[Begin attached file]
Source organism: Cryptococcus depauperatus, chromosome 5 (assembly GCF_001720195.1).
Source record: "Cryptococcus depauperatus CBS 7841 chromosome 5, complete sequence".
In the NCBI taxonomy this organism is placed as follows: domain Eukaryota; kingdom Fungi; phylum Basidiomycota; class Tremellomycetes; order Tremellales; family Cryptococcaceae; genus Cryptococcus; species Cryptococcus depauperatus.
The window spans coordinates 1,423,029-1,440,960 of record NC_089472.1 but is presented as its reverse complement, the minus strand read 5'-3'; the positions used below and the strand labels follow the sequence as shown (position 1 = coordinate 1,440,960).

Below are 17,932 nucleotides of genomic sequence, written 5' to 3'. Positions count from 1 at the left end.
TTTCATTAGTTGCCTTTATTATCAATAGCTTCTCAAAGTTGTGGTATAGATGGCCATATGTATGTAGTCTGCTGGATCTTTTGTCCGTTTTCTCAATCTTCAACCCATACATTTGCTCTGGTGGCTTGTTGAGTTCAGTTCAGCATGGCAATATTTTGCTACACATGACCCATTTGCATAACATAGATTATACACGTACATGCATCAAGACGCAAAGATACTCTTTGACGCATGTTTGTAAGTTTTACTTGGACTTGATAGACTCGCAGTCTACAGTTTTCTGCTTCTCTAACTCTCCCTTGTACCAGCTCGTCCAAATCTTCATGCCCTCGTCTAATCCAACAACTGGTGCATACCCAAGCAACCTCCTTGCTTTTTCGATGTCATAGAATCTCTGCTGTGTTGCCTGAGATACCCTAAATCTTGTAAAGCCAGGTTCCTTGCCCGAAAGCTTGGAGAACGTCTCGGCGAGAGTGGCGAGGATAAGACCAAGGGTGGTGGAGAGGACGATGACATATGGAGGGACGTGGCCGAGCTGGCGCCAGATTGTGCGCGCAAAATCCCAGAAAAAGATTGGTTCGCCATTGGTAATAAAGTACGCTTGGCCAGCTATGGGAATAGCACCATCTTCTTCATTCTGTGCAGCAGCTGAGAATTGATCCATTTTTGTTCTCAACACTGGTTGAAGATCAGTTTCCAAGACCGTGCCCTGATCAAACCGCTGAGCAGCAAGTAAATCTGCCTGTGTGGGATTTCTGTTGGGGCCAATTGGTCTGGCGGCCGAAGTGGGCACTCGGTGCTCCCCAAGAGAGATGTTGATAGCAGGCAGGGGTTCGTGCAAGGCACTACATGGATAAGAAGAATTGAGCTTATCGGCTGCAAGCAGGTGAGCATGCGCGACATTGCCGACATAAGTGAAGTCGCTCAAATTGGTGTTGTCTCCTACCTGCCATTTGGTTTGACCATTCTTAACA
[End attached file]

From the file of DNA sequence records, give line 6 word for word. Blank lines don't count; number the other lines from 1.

TTTCATTAGTTGCCTTTATTATCAATAGCTTCTCAAAGTTGTGGTATAGATGGCCATATGTATGTAGTCTGCTGGATCTTTTGTCCGTTTTCTCAATCTTCAACCCATACATTTGCTCTGGTGGCTTGTTGAGTTCAGTTCAGCATGGCAATATTTTGCTACACATGACCCATTTGCATAACATAGATTATACACGTACATGCATCAAGACGCAAAGATACTCTTTGACGCATGTTTGTAAGTTTTACTTGGACTTGATAGACTCGCAGTCTACAGTTTTCTGCTTCTCTAACTCTCCCTTGTACCAGCTCGTCCAAATCTTCATGCCCTCGTCTAATCCAACAACTGGTGCATACCCAAGCAACCTCCTTGCTTTTTCGATGTCATAGAATCTCTGCTGTGTTGCCTGAGATACCCTAAATCTTGTAAAGCCAGGTTCCTTGCCCGAAAGCTTGGAGAACGTCTCGGCGAGAGTGGCGAGGATAAGACCAAGGGTGGTGGAGAGGACGATGACATATGGAGGGACGTGGCCGAGCTGGCGCCAGATTGTGCGCGCAAAATCCCAGAAAAAGATTGGTTCGCCATTGGTAATAAAGTACGCTTGGCCAGCTATGGGAATAGCACCATCTTCTTCATTCTGTGCAGCAGCTGAGAATTGATCCATTTTTGTTCTCAACACTGGTTGAAGATCAGTTTCCAAGACCGTGCCCTGATCAAACCGCTGAGCAGCAAGTAAATCTGCCTGTGTGGGATTTCTGTTGGGGCCAATTGGTCTGGCGGCCGAAGTGGGCACTCGGTGCTCCCCAAGAGAGATGTTGATAGCAGGCAGGGGTTCGTGCAAGGCACTACATGGATAAGAAGAATTGAGCTTATCGGCTGCAAGCAGGTGAGCATGCGCGACATTGCCGACATAAGTGAAGTCGCTCAAATTGGTGTTGTCTCCTACCTGCCATTTGGTTTGACCATTCTTAACA